3 Essential Elements of Modern Professional Development

How educators benefit from personalized online PD.

GUEST COLUMN | by Amy Vitala

Adult Learning Theory (ALT) should serve as an anchor when it comes to designing effective learning opportunities for adults. Adults want professional development (PD) that is relevant and applicable. They want to know the why behind what they are learning, and their prior knowledge needs to be taken into account. Finally, adult learners prefer to take ownership of their learning and engage in self-directed, problem-centered experiences that yield immediate takeaways and direct application in their roles or lives. Effective K-12 leaders take the elements of ALT to heart and design teacher training accordingly.

The evolution of technology in education has transformed professional learning, enabling educational leaders to offer increasingly personalized and engaging experiences for teachers. There are now virtual learning platforms that allow for the creation of anytime, anywhere competency-based learning for teachers, and the research shows that incorporating such opportunities significantly enhances the PD experience for educators overall.

‘There are now virtual learning platforms that allow for the creation of anytime, anywhere competency-based learning for teachers…’

A recent study highlights key components of a more modern approach to professional learning in K-12 education, three of which are discussed below.


First, it’s worth mentioning that research suggests a strong dissatisfaction with PD that fails to consider educator needs or experience.² Studies have shown time and time again that teachers want relevant professional learning that takes into account their diverse needs as learners, as well as PD that allows for teacher choice.² Differentiating or personalizing PD to to meet adult learners’ unique needs is paramount, as is allowing them to guide their own learning.

Educators crave learning opportunities that can be customized to meet their individual needs and enjoy being self-directed in their learning.² Educators enjoy being in control of their own learning and enjoy working at their own pace, and they appreciate asynchronous training because there is no need to wait for others’ questions to be addressed (as they would in a traditional face-to-face PD environment.¹) Allowing educators some control over when, where, and how they engage with PD opportunities gives them agency over their growth, leading to greater buy-in.


Most of us carry a computer in our pockets each day. The ubiquitous nature of cloud-based learning allows teachers to engage in PD activities anytime, anywhere. Studies have demonstrated that educators want professional learning that is sustained over time.² With the day-to-day realities of being a K-12 teacher, it is essential that learning is convenient and on-demand if we are to achieve sustained PD opportunities for educators. While face-to-face PD can certainly still prove valuable, teachers in a recent study overwhelmingly prefer self-paced asynchronous micro-learning to traditional face-to-face instruction.¹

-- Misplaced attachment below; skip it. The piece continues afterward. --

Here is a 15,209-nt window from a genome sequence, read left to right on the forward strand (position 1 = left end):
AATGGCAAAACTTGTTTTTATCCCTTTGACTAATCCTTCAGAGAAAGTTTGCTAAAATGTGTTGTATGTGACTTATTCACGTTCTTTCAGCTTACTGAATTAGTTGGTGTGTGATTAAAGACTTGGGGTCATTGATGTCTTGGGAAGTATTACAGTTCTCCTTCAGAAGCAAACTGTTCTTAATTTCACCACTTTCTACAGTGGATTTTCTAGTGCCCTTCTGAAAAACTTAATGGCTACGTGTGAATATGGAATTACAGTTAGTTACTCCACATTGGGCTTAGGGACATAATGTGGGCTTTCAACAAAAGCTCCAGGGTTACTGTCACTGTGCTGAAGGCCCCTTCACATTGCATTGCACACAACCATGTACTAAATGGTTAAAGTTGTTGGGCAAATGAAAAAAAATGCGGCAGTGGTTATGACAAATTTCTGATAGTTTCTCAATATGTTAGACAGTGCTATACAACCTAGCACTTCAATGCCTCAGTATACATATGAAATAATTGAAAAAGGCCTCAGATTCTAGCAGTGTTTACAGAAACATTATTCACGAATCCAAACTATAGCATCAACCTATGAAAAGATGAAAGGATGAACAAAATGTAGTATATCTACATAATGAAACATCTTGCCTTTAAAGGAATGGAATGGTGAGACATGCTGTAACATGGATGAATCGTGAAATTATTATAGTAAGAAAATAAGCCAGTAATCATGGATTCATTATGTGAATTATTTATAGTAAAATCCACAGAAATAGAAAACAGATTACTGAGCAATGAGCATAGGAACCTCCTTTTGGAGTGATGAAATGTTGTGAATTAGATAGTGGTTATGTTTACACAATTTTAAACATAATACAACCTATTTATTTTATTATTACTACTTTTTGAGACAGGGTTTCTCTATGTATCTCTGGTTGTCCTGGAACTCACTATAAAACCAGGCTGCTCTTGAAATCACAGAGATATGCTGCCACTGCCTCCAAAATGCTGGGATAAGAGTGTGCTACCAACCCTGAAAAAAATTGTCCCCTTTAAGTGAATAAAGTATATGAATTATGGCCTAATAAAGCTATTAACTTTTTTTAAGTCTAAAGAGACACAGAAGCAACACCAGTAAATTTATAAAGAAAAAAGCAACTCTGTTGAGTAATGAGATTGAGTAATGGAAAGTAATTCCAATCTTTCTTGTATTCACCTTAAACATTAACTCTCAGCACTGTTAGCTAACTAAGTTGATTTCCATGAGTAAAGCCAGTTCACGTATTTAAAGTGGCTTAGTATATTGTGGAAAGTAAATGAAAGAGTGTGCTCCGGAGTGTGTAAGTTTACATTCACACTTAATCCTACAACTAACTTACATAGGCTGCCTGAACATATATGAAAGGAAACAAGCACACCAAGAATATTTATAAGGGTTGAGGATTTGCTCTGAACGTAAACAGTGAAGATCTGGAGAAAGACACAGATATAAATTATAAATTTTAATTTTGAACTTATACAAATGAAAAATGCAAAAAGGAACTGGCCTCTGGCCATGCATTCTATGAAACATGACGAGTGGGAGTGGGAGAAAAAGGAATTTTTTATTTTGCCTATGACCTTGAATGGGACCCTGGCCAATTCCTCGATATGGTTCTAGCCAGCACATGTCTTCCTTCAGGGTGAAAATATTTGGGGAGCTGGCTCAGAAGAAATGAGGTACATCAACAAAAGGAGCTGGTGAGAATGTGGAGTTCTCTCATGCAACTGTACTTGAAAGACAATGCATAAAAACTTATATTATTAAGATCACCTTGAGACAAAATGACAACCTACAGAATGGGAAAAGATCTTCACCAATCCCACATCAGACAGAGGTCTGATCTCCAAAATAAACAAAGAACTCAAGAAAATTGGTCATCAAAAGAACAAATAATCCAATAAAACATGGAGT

An asynchronous environment allows teachers to fit PD into their busy schedules and engage with PD as needed. True anytime, anywhere learning offers options for when and where teachers are able to engage with PD; it’s there for them when they have the time and feel inspired to learn.


Various online platforms are available to educational leaders in order to curate content, but not all solutions are created equal. Oftentimes teachers have access to static content repositories where they can passively consume instruction of some kind, yet are in no way asked to practice or apply their learning.

Educators report a preference for hands-on, asynchronous PD models due to the fact that they have the ability to actually apply what they are learning immediately in order to demonstrate competency or understanding.¹ Through immediate application of learning and the efficient feedback loop possible with virtual, competency-based PD, 94% of educators report deeper levels of understanding (as compared to more traditional face-to-face training.¹) It is essential that leaders leverage a virtual platform that enables them to design and share hands-on, competency-based training opportunities for educators.

In Conclusion

With all of its advantages, it is no surprise that a large majority of educators report a preference for asynchronous, virtual learning.¹ It is crucial that school and district leaders act based on what research tells us with regard to adult learning, educator motivation, and professional learning preferences. We must value the prior knowledge that educators bring to the table and acknowledge that their needs, experiences, and interests vary greatly. Learning opportunities should respect teachers’ time and best meet their individual needs. Autonomy in professional learning is essential, and technology offers an avenue to create meaningful PD experiences for our K-12 educators. When it comes to modernizing PD, it is our hope that K-12 education leaders will consider infusing elements of self-directed, competency-based, sustained PD that meets the needs of educators.


¹ Stagnaro, Wayne R., “Educators Benefit from Personalized Online Learning Via Competency-Based Asynchronous Platforms.” (2021).

² Vitala, Amy E., “From #edcamp to #edchat: A Case Study Exploring Innovative, Self-Directed Educator Professional Learning.” (2016). Doctor of Education in Teacher Leadership Dissertations.

Amy Vitala has been in the field of education for 17 years and holds an Ed.D. in Teacher Leadership. She is the Chief Learning Officer at MobileMind and is passionate about transforming professional learning for educators. Connect on LinkedIn.


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